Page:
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Doomsday Close for Tasmanian Devils?

Tasmanian Devil with Devil Facial Tumor Disease
Tasmanian Devil with Devil Facial Tumor Disease

The world's population of Tasmanian devils has dropped by 90% since an infectious cancer that targets the animals was first identified in 1996 and now some scientists worry that only 2,000 of the species is left in the world.

The facial tumor disease attacks the mouth, "filling it with tumors that make it impossible for the animal to eat," according to a report in Scientific American.

It gets worse.

"Starvation and death follow within three to six months. Transmission is easy, because devils frequently bite one another on the mouth during mating or while fighting for territory. No DFTD cure or vaccine exists, despite intensive research to try to stop the spread of the disease."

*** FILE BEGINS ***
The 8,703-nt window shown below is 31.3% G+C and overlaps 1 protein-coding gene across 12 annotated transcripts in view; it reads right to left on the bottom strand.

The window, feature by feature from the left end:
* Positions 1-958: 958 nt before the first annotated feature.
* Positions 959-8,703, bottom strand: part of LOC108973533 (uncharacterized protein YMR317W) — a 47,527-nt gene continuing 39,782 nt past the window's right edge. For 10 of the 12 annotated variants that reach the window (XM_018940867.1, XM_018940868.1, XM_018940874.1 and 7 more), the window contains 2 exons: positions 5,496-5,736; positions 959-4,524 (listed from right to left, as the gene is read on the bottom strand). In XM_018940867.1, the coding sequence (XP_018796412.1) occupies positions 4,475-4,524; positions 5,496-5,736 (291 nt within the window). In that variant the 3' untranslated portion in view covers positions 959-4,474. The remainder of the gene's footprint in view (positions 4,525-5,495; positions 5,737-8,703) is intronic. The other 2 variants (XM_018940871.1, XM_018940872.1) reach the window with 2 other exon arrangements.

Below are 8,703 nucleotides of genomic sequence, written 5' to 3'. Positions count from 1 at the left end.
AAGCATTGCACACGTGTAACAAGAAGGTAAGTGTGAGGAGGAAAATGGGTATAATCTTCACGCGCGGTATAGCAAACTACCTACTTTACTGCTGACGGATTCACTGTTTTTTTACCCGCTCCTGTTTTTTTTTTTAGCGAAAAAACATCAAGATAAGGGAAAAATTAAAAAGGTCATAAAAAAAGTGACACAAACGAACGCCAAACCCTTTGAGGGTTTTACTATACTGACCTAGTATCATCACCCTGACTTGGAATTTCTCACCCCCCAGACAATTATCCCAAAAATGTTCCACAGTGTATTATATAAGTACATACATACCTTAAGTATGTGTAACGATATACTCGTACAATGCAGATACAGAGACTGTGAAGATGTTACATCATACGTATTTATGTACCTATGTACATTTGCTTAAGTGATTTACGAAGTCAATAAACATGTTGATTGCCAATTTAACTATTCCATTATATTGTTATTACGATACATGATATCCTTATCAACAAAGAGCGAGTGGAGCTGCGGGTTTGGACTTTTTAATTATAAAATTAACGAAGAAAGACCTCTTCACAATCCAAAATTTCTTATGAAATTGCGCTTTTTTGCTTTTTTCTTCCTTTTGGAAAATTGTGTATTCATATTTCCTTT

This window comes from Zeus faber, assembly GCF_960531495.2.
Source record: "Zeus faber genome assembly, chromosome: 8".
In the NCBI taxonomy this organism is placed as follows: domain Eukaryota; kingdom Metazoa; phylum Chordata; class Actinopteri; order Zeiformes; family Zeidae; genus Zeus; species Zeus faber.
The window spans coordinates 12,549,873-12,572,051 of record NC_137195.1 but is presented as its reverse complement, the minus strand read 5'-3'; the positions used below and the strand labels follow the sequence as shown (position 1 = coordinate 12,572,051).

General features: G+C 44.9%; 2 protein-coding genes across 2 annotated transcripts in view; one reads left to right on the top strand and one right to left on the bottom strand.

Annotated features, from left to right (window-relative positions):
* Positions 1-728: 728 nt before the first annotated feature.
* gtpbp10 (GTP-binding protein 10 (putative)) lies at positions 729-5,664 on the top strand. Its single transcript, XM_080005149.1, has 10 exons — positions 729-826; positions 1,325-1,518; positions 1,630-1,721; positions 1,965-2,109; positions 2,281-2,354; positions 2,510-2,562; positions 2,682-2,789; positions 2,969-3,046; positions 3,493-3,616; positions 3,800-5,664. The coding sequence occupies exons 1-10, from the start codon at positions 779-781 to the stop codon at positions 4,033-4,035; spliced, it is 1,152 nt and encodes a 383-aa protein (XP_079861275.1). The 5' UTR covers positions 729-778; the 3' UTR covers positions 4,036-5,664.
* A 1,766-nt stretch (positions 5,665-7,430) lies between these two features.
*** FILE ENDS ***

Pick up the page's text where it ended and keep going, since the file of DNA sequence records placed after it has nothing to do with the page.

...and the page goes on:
Devil Facial Tumor Disease is just one of three recorded cancers that spread like a contagious disease. The malady gets transmitted from devil to devil through biting.

As noted by Sky News, the disease has apparently mutated into 13 different strains. One idea to save the species is to quarantine a healthy population and let them thrive in isolation. On Tuesday, a program to prevent the Tasmanian Devils' extinction got underway when the first group of the creatures - 30 in this particular group - got released in a reserve in Australia. Organizers say that eventually the sanctuary will provide refuge to more than 1000 devils.